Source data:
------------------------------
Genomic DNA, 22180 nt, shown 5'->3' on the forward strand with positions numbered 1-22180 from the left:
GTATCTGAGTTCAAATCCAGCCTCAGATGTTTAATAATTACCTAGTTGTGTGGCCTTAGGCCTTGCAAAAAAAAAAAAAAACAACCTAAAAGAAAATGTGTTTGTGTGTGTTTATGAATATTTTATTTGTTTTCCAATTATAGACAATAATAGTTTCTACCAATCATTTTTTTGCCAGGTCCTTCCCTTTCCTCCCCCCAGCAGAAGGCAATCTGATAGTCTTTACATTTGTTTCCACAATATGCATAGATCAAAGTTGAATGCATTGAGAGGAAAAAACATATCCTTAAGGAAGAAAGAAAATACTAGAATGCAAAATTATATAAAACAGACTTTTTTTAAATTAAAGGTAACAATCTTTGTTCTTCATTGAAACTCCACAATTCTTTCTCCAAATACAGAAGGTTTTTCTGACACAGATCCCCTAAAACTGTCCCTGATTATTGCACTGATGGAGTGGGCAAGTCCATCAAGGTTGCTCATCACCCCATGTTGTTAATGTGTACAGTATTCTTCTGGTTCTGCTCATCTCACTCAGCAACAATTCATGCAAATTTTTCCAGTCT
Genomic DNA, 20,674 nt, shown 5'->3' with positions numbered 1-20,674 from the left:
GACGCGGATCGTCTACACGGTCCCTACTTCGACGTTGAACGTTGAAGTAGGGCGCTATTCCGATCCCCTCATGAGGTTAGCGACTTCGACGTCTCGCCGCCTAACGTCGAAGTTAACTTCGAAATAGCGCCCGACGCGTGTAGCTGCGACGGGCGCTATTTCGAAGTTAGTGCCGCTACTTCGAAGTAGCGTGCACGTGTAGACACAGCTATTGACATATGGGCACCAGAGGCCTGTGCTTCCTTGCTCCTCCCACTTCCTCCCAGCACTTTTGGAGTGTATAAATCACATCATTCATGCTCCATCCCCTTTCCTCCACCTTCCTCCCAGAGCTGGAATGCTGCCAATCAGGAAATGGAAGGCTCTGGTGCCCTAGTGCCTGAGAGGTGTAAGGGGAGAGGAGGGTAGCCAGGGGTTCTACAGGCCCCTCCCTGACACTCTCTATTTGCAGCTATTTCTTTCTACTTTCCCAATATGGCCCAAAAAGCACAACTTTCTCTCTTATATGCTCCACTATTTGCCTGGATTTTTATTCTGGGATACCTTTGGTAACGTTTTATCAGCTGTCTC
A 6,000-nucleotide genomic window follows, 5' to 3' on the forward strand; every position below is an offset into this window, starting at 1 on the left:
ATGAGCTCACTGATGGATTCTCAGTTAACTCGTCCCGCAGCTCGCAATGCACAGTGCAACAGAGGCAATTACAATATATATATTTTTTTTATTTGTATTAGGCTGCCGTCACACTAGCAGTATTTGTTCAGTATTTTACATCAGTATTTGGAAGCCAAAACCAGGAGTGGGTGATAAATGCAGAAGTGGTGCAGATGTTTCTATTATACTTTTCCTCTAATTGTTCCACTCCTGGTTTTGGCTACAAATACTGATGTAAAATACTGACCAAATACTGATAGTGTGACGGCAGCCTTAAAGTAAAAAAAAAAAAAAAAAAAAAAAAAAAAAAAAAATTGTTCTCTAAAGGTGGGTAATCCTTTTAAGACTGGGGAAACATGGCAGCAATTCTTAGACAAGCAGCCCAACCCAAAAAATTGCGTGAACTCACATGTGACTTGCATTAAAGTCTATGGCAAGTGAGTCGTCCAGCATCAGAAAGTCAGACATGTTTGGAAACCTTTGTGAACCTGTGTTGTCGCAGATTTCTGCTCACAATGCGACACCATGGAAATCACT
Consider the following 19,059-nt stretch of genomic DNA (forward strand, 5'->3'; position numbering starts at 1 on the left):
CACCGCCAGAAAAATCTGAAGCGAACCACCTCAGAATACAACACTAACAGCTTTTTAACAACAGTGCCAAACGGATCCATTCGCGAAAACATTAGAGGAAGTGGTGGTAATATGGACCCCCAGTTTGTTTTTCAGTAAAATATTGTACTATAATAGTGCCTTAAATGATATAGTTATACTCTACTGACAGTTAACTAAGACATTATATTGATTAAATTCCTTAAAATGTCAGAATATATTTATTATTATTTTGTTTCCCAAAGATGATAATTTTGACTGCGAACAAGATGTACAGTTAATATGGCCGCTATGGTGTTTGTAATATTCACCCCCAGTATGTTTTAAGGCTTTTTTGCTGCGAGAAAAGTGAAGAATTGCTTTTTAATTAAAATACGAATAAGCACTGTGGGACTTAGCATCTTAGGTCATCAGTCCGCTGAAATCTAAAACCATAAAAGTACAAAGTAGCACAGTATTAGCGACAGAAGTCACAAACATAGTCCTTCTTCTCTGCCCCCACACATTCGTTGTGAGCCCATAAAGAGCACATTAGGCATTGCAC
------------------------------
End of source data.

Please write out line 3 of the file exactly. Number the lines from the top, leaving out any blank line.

Genomic DNA, 20,674 nt, shown 5'->3' with positions numbered 1-20,674 from the left: